Wedding guest etiquette: What in the world do I wear?

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Black tie, black tie optional or black tie invited -- what does it all mean? With wedding guest attire, it isn't always necessarily black or white. Or is it? Sometimes it's necessary for men to break out that bow tie and vest and don a tuxedo; other times guys can get away with a dark suit. As wedding season heats up, read on to ensure you're all set for the big day, even if it's not your own.

The first rule of thumb is to read the fine print. And sometimes it can be very fine -- and easy to miss. Tucked away at the bottom corner of an invitation is where you may find the clue. The last thing anyone wants is to be scrambling the day of a wedding to find a long dress -- and locating a place to rent a tux. It's happened.

White Tie: This is the "ultimate in formality," said Jennie Ma, fashion editor at TheKnot.com. "Basically, you're going to have wear a floor-length gown, you're going to have to get dressed up. Just whip out the nicest dress you have."

Black Tie: Black tie means exactly what it is: tuxedos for men, long gowns for women.

But not everyone at the reception will be dressed to the nines. Ma said, "If you are going to wear a knee-length gown, make sure that it's in a dark color, that it looks really fancy and formal, or it's done up in a rich fabric so you have that formality still attached to it."

Black Tie Requested or Preferred: This sounds like a tricky one, but it's really not. One might think, "If the bride and groom want couples to dress in formal clothes, then why not just say black tie then?" Whatever the case may be, when this description is tacked on an invite, it's best to err on the side of caution. Carmen Ordonez, resident arbiter of fashion at David's Bridal, said, "Guests are expected to attend in full formal attire."

Black Tie Optional: When this appears on an invitation, guests have options, right? The true answer is yes, but there a few guidelines to keep in mind here as well. Ordonez said black tie optional "traditionally alludes to a formal wedding." In this case, the men in the wedding party will likely be decked out in tuxes. Men in the couple's immediate families may be, too. But guests, on other hand, can be a bit more relaxed. Guys can opt for nice, dark suits (in a black, dark grey or navy color variety). Women, meanwhile, may wear evening gowns or cocktail dresses. Ordonez tells women to "wear what you would wear at a black-tie affair -- but not necessarily red-carpet, couture material."

Ma added, "If you have a floor-length gown then go for it, or if you don't, just wear something that's on the fancy side."

Cocktail Attire: The rules are slightly relaxed here. Women can sport their favorite little black dress, while men can wear a dark suit and a tie.

Ties versus bow ties -- Which is it? Male guests can definitely get away with a regular tie and suit for a black tie optional affair. But when it comes to black tie, or black tie requested/preferred wedding, a bow tie is much more appropriate, especially paired with a tux, said Ordonez. She suggests getting a little bold by trying a brighter, pop of color for a daytime wedding.

Beach weddings: It's easy to think sundresses and flip-flops with this one, but don't let the sand and ocean fool you. Even if it's a beachy wedding, it's still important to dress to impress -- especially when dealing with the less-than-ideal elements of sand, salt water and sun, said Ordonez, who suggests that women try a "delicate sundress" or a "chiffon gown that's lightweight and can be paired with a solid pop of bright color or a feminine, floral print." She also says to avoid a straight-up traditional flip-flop -- as tempting as it may be -- and opt for a different kind of flat such as a nice sandal with embellishments.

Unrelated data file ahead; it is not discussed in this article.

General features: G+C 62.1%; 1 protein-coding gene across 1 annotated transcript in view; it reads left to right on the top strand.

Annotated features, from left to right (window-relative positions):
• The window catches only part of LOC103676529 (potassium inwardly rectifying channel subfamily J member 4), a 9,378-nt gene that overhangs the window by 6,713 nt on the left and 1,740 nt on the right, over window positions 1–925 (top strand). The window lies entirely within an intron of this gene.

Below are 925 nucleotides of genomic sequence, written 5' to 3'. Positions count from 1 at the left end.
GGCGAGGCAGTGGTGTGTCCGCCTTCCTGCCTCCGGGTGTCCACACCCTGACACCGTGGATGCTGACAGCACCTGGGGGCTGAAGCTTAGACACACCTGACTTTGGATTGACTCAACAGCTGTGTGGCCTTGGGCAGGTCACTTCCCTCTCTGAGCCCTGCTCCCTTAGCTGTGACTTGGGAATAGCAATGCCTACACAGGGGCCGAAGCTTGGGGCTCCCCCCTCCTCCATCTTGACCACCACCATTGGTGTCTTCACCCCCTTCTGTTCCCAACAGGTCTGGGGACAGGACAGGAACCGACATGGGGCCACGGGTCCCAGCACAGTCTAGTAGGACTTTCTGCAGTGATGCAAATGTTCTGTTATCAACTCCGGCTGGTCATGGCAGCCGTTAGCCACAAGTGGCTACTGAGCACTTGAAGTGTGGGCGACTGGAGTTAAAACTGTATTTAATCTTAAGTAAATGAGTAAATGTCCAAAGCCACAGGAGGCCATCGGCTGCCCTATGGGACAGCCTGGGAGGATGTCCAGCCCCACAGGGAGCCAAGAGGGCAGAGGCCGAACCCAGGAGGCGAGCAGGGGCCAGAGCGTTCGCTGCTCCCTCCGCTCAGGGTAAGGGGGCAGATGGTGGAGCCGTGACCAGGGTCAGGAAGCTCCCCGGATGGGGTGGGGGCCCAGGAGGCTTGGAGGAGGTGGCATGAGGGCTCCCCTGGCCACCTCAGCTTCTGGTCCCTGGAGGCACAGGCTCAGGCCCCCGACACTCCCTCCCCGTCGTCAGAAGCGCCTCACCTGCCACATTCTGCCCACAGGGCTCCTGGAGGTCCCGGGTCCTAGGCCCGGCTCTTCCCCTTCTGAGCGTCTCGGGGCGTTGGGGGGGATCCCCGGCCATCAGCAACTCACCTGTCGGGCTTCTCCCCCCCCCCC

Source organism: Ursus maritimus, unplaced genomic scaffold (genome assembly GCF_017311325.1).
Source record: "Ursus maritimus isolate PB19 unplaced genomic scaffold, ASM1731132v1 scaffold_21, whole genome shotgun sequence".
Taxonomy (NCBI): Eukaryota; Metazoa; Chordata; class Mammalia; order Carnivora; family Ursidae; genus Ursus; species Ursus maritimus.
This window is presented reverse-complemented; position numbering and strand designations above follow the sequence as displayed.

Ma said that guests can "have some fun by incorporating prints into the dress or a fun bold color."

And don't forget to bring a shawl or pashmina to keep warm amid the cool ocean breezes.

No direction: What if there's no attire mentioned on the invitation? It's totally appropriate to call one of the bride or groom's close friends for some insight, or if you're close to the couple, just ask the bride or groom -- but don't wait to the last minute. Bottom line: plan ahead. Ordonez said it's better to prepare than show up in entirely "occasion-wrong" attire. And as a general rule of thumb, it's better to be overdressed than underdressed, she said.

Wedding No-No's: "Don't wear white unless directed," said Elizabeth Graves, editor-in-chief of Martha Stewart Weddings. "This is an unspoken rule. But a woman can certainly wear black."

Ordonez adds that because brides are often branching out and sporting ivory, blush and beige, it's wise to steer clear of those shades, too.

Timing is everything: This doesn't just apply to life, but also to wedding guest attire. Both Ordonez and Ma suggest that wedding guests consider the season and time of day, too, which means it makes sense to wear lighter and brighter colors in the spring and summer. Pastels are hot now as well. For evening weddings, consider darker, jewel tones such as emerald, royal purples or ruby.

Stumped for ideas? Look to the stars. Not the sky, of course, but to Hollywood for a "red carpet look." Celebrities are often the first to be on-trend -- and they are a great place to get inspiration. Go here for some ideas for lookalike dresses and gowns.

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